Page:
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SMM069 -无代写

时间：2024-07-10

SMM069 Advanced Predictive Analytics – Group Coursework

Prof Vali Asimit, Ms Ziwei Chen and Mr Hoi Chen

Released on: Thursday, 20 of June, 2024

Due: Thursday, 11 of July, 2024 at 4pm

1 Introduction

In this coursework, you will analyse commodity futures price data using regression models and statistical

techniques that we have covered in this module. The dataset spans monthly observations from 29 July 2011

to 31 May 2024. This introduction is designed to familiarise you with the data structure, the concept of

factor models, the specifics of the dataset you will be using, and the objectives of this coursework.

1.1 Commodity Futures Price Data and S&P GSCI Index

Commodity futures prices are volatile and are influenced by a multitude of factors. In this coursework, you

will work with the commodities that influence the S&P Goldman Sachs Commodity Index (S&P GSCI), a

widely recognised benchmark for investment in commodity markets. The S&P GSCI Index represents the

performance of a diversified group of commodities, providing a broad measure of the commodity market’s

overall performance. It includes various commodities such as energy, metals, agriculture, and livestock,

making it a comprehensive indicator of commodity futures price movements.

1.2 Factor Models

A factor model is a financial model that explains the returns of an asset through various underlying factors.

These factors are variables that are considered to influence commodity futures prices. In this coursework,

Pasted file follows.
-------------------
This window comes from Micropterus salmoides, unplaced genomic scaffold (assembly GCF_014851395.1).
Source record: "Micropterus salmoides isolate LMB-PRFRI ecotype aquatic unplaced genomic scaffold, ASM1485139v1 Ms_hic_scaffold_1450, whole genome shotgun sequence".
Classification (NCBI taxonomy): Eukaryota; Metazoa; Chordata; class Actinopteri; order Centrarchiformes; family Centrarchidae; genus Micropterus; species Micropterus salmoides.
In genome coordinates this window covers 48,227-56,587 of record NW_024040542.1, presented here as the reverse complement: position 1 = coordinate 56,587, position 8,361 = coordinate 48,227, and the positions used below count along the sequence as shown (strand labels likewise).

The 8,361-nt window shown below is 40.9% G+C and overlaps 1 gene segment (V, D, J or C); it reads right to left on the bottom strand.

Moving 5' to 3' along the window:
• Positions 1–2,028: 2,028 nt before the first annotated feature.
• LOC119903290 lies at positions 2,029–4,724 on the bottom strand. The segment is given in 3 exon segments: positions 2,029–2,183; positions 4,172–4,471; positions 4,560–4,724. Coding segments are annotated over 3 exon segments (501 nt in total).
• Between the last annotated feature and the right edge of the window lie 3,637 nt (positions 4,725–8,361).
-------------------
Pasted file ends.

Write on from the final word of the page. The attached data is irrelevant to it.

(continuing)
you will use factor models to analyse commodity futures price data. Factor models are based on i) observable

factors that are computed from observational data and are based on expert opinion or ii) engineered factors

that could be extracted via Machine Learning models like Principal component analysis (PCA) or Factor

Analysis (FA). This coursework relies on a factor model with eight observational factors, and are described

as follows:

• Momentum: Measures the tendency of a commodity futures price to continue moving in its current

direction. It is calculated based on the cumulative excess returns of the commodity over the previous

12 months.

• Basis: The basis for each commodity is the difference between the future prices of the nearby and

next-to-nearby futures contracts. This difference provides insights into the market’s expectations of

future price movements.

1

• Basis-Momentum: This factor combines the basis and momentum effects. It measures the difference

in momentum between the nearby and next-to-nearby futures contracts.

• Skewness: Measures the asymmetry of the commodity futures price distributions. It helps in un-

derstanding the likelihood of extreme future price movements by analysing the daily returns of the

commodity over the past 12 months.

• Inflation Beta: Represents the sensitivity of the commodity futures price to changes in inflation. It